• Politically Incorrect Villain:
    • Dale, who is involved in the drug trade, makes a derisive comment about alcoholic Native Americans and uses gay slurs.
    • Hitman Charlie insists that his favorite TV character "ain't no dyke."
  • Pragmatic Villainy: Once they find the stash in Betty's car, Wesley suggests just leaving Betty alone and taking the drugs back to his employer, but doesn't do this out of any real sympathy for Betty.
  • Poor Communication Kills: Wesley scalps Del-and promptly freaks out over it-because he mistakes a story that Charlie recounts about how a man can survive being scalped to frighten Dale and rub in how insensitive Dale is toward Native Americans. Wesley interprets this as an order to scalp Dale and does so, leaving both hitmen horrified and forcing them to shoot Dale when he breaks loose due to the adrenaline.
  • Pretty in Mink: When Betty first meets "Ravell", she wears an evening dress and black fur wrap.
  • Pretty Little Headshots: Averted. We don't see hitman Wesley shot in the head in the movie itself, but a deleted scene entitled "The Flap" shows that it was quite graphic, perhaps too much for the rating.
  • Race Fetish: A Running Gag through the movie is Wesley's attraction to Asian women.
  • Raised by Grandparents: Betty's mother died when she was 12 and her grandparents apparently raised her afterward, as they have her old diary with them.
  • Retirony: Hitman with a Heart Charlie keeps going on about how this is his last job and Betty will be his last vicim. He ends up shooting himself instead of Betty after his son/partner dies.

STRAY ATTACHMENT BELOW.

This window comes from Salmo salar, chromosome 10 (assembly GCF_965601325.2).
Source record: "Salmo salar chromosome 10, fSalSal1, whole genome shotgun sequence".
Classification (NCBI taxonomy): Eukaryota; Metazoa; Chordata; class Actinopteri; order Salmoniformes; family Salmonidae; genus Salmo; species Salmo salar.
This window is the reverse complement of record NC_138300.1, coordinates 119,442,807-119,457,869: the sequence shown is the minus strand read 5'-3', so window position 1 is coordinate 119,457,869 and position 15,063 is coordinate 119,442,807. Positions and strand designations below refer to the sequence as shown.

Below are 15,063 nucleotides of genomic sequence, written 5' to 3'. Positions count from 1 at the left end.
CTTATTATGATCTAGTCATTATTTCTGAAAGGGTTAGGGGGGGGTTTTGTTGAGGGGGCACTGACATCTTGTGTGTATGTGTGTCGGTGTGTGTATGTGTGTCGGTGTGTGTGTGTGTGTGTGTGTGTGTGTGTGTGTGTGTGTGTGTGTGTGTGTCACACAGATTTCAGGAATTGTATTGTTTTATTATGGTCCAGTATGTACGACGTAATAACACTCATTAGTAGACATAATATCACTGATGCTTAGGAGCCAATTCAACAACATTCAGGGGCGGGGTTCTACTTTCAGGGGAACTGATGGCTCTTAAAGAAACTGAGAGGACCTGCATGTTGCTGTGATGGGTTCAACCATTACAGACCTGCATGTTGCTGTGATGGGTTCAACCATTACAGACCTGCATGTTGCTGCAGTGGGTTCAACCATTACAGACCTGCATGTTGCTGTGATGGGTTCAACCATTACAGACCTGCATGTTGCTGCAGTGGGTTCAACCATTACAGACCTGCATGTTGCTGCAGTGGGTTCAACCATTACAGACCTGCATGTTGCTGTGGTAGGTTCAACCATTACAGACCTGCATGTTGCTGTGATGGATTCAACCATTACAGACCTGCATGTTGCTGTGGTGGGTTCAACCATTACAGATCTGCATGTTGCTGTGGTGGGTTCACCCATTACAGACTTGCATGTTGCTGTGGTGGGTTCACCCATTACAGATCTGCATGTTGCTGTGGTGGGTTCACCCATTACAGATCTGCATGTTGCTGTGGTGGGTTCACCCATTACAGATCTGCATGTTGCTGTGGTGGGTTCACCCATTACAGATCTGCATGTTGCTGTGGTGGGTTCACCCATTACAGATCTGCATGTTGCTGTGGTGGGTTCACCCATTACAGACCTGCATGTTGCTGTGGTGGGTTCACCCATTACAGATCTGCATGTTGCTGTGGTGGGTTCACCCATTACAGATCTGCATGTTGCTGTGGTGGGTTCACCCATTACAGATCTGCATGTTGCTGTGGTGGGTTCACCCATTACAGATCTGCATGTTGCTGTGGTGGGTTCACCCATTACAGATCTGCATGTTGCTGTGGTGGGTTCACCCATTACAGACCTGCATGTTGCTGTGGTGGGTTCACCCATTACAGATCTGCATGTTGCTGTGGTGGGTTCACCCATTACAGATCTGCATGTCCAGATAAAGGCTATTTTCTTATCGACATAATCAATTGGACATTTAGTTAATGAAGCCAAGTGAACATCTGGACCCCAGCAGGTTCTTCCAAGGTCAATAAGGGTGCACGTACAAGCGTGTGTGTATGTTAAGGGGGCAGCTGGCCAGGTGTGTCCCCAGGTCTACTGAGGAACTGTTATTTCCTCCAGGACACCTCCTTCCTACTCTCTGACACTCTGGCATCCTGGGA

• Soap Within a Show: The show is called A Reason to Love. The DVD even includes episodes of the show in their entirety. They're only five minutes long and exist just to show clips during the movie, but there's a coherent plot running through them. Expectedly, all the soap cliches are shown in full, right down to that damn fuzzy camera.
  • Stalker with a Crush: Charlie begins to fall in love with Betty while pursuing her, imagining her as this beautiful princess with grace and poise.
    Wesley: "You're scaring me with all this "poise" bullshit. Why can't you just say she's got a nice ass?
  • Stealing the Credit: Sheriff Ballard tells the hitmen how he watched Betty's soap opera and figged out that she's in Arizona, when, really, Intrepid Reporter Roy did that while Ballard was skeptical and dismissive of his efforts. Roy is very eager to set the record straight once Charlie un-gags him.
  • Too Dumb to Live: Del. Charlie coldly explains this to him a few minutes before killing him.
    Charlie: Del, wanna know what stupid is? Stupid is taking what doesn't belong to you. Isn't that right, Wesley? That's right. Stupid is trying to sell it to people who are, by their very nature, untrustworthy. That is so right. Stupid is calling people in Kansas City who are affiliated to the rightful owners of the thing you stole and trying to sell it to them. Now, that's really stupid.
  • Took a Level in Jerkass: Rosa starts out as a supportive friend to Betty, but gets a lot more sour and irritable with her after realizing that she Cannot Tell Fiction from Reality and observes Betty luck into a romance with the actor who she thinks is the character he plays. She's more exasperated than cruel or bitter, though, and softens up again in the last few scenes.
  • Trauma-Induced Amnesia: Betty is stripped off any memory regarding her husband's murder.
  • Uncertain Doom: Ellen and Merl are last seen being roughed up by Wesley and Charlie for information, and it is unknown if the hitmen spared them or not.
  • Villainous Valor: In a Deleted Scene, a man who helped Del steal the drugs furiously throws racist slurs at Charlie and Wesley with barely any fear even though they have him tied up and have shown a willingness to torture him.
  • Wham Line: Bantering Baddie Buddies Wesley and Charlie's entire relationship is cast in a different light by Wesley's last word after he's shot.
    Wesley: Daddy.